Oil prices fell below the $50 per barrel mark for the first time since April

The Week

Despite regional volatility, the national average price for regular unleaded gasoline has remained relatively stable over the past 30 days.

  • Friday’s average price of $2.73 per gallon represents the lowest average for this date since 2010 and is down 7 per gallon compared to the 2015 peak price reached on June 15 ($2.80).
  • National pump prices have slowly pulled back from this peak with averages down by three cents per gallon versus one week ago and five cents per gallon versus one month ago.
  • The national average is 82 cents per gallon less than a year ago.
  • Significant yearly savings persist across the country, and with the exception of California (-17 cents), prices are down 50 cents or more in every state and Washington, D.C.

CURRENT AND PAST GAS PRICE AVERAGES

Regular Unleaded Gasoline (*indicates record high)

 
07/24/15
Week Ago
Year Ago
National
$2.73 $2.76
$3.55
New Jersey
$2.54
$2.57
$3.47
Trenton
$2.59
$2.63
$3.53
Cape May County
$2.53
$2.56
$3.43
Burlington
$2.59
$2.51
$3.43
Middlesex, Somerset, Hunterdon Counties
$2.54
$2.57
$3.47
Monmouth, Ocean Counties
$2.55
$2.53
$3.48
Crude Oil

$48.17per barrel

$50.89 per barrel
$102.07 per barrel

Oil prices fell below $50 a barrel Wednesday for the first time since April to close at $49.19 per barrel. U.S. oil inventories are high and the prospect of increased Iranian crude shipments increased concerns about expanding supplies even as demand is waning.  Another concern driving lower oil prices is the performance of the U.S. dollar, which hit a nearly four-month high. This may hurt demand abroad as it makes U.S. oil more expensive for buyers paying in foreign currencies.  At the close of Friday’s formal trading on the NYMEX, the WTI price was $48.17 per barrel, the third straight close below $50 per barrel.  

The Energy Information Administration (EIA) noted in its weekly report that gasoline demand jumped to the second-highest level on record, 9.749 million barrels per day (bpd), just 13,000 bpd below the all-time high in August 2007 and a week-to-week increase of roughly 350,000 bpd.  Gasoline inventories dropped 1.7 million barrels to 216.3 million barrels and are not at a deficit to the same time last year.  Crude oil inventories saw a 2.5 million barrel build to 463.9 million barrels, levels not seen for this time of year in at least 80 years.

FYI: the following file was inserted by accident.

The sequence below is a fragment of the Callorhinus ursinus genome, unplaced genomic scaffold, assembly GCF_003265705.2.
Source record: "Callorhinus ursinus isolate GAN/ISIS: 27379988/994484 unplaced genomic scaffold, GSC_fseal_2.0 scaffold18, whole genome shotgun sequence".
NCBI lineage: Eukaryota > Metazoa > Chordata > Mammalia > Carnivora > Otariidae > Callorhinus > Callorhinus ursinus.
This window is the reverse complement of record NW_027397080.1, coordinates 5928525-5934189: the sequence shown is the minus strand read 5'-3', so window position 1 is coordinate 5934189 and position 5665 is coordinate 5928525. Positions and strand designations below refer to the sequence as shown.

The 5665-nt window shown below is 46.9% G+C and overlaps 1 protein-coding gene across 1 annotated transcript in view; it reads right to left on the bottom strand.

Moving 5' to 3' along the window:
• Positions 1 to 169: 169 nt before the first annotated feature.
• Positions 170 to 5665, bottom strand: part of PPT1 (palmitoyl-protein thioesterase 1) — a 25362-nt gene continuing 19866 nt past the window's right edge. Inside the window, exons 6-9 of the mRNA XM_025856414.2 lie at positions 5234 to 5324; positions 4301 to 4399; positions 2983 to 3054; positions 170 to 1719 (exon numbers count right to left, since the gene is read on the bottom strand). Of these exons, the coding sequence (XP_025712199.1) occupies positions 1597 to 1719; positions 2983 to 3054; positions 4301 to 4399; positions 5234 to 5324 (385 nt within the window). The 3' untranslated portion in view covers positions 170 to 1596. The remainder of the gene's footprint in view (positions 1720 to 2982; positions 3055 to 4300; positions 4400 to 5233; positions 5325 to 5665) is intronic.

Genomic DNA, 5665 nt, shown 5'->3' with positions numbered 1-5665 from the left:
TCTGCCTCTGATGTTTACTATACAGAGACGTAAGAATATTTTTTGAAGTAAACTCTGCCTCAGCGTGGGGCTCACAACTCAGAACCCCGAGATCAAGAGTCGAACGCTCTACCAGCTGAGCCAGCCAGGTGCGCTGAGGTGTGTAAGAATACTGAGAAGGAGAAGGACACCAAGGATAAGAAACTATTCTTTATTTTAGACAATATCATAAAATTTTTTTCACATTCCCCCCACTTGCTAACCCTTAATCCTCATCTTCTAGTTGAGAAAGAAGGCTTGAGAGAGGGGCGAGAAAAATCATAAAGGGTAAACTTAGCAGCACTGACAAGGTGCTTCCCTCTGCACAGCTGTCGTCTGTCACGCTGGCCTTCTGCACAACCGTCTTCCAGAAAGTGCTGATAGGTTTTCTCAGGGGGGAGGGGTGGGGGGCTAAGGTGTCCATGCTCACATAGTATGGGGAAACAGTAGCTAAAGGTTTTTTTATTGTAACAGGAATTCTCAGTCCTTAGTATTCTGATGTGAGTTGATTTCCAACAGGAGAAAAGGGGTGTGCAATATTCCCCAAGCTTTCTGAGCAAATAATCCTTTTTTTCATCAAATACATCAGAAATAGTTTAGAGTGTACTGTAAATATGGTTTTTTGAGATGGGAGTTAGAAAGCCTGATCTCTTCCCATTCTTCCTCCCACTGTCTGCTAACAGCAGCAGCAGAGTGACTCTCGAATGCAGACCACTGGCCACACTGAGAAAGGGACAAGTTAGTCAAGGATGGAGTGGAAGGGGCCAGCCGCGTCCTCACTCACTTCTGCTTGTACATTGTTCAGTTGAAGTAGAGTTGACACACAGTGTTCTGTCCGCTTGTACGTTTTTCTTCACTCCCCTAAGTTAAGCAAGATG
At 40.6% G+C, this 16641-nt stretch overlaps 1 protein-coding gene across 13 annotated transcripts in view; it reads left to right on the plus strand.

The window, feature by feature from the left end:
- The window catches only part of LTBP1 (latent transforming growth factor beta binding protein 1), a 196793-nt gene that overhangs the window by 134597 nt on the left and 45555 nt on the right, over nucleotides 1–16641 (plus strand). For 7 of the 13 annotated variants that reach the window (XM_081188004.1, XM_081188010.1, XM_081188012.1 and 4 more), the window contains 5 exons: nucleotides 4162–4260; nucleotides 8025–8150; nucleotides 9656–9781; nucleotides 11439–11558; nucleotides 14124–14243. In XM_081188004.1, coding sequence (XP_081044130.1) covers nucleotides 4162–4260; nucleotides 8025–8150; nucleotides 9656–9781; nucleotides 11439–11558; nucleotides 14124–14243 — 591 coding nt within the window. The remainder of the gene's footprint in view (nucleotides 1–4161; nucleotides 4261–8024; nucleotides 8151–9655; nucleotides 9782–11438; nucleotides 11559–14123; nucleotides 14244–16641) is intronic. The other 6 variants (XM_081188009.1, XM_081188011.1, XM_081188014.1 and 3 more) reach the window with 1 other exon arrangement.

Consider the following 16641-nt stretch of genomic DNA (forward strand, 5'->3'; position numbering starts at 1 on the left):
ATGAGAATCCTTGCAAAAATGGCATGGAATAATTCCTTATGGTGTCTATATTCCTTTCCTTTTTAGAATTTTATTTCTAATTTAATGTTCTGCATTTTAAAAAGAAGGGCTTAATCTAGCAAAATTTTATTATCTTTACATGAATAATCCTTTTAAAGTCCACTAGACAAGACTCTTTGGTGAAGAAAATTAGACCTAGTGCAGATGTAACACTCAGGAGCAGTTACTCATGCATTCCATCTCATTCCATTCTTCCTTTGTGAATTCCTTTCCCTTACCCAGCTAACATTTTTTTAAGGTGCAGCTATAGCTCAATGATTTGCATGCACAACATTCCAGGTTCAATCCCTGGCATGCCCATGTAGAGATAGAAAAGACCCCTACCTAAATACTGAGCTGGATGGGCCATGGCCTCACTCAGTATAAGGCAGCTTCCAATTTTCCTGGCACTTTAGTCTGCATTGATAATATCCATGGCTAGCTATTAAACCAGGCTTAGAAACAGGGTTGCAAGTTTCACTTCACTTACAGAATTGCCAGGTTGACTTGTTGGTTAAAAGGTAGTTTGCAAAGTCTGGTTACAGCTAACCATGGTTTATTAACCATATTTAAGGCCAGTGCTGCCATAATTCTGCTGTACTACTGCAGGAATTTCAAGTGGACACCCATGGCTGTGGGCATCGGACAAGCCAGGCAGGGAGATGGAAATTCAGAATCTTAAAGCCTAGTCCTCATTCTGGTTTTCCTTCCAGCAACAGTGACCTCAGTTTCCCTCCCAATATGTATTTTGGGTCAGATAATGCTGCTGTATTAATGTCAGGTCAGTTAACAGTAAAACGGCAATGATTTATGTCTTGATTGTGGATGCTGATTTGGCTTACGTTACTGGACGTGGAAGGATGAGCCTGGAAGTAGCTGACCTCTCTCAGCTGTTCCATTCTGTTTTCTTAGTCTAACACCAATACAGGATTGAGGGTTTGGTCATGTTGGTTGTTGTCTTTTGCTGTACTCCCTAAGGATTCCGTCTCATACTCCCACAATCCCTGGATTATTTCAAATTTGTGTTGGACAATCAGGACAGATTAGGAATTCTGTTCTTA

The Weekend

“Contrary to rising summer temperatures, prices at the pump have been on the decline (albeit slight) since hitting a seasonal peak in mid-June,” said Tracy E. Noble, Manager of Public and Government Affairs for AAA Mid-Atlantic. “This is welcome news for motorists planning summer road trips in the coming weeks.  And better news could come later this year, as Iranian sanctions are lifted and more oil floods the market, pushing gas prices toward the $2.00 per gallon mark.”

The Week Ahead

Following the nuclear deal that was reached last week between Iran and China, France, Russia, the United Kingdom, the United States and Germany (the P5+1), the prospect for Iranian crude oil to return to the global market also remains top of mind for market watchers. Iran is home to the world’s fourth largest oil reserves and prior to sanctions was one of OPEC’s largest producers. Although the timeline for the possible return and at what quantity remains in question, downward pressure is expected to remain on global oil prices as a result of the news. Though gas prices have already begun to drop slightly, motorists can look forward to gas prices inching closer to the $2.00 per gallon mark later this year.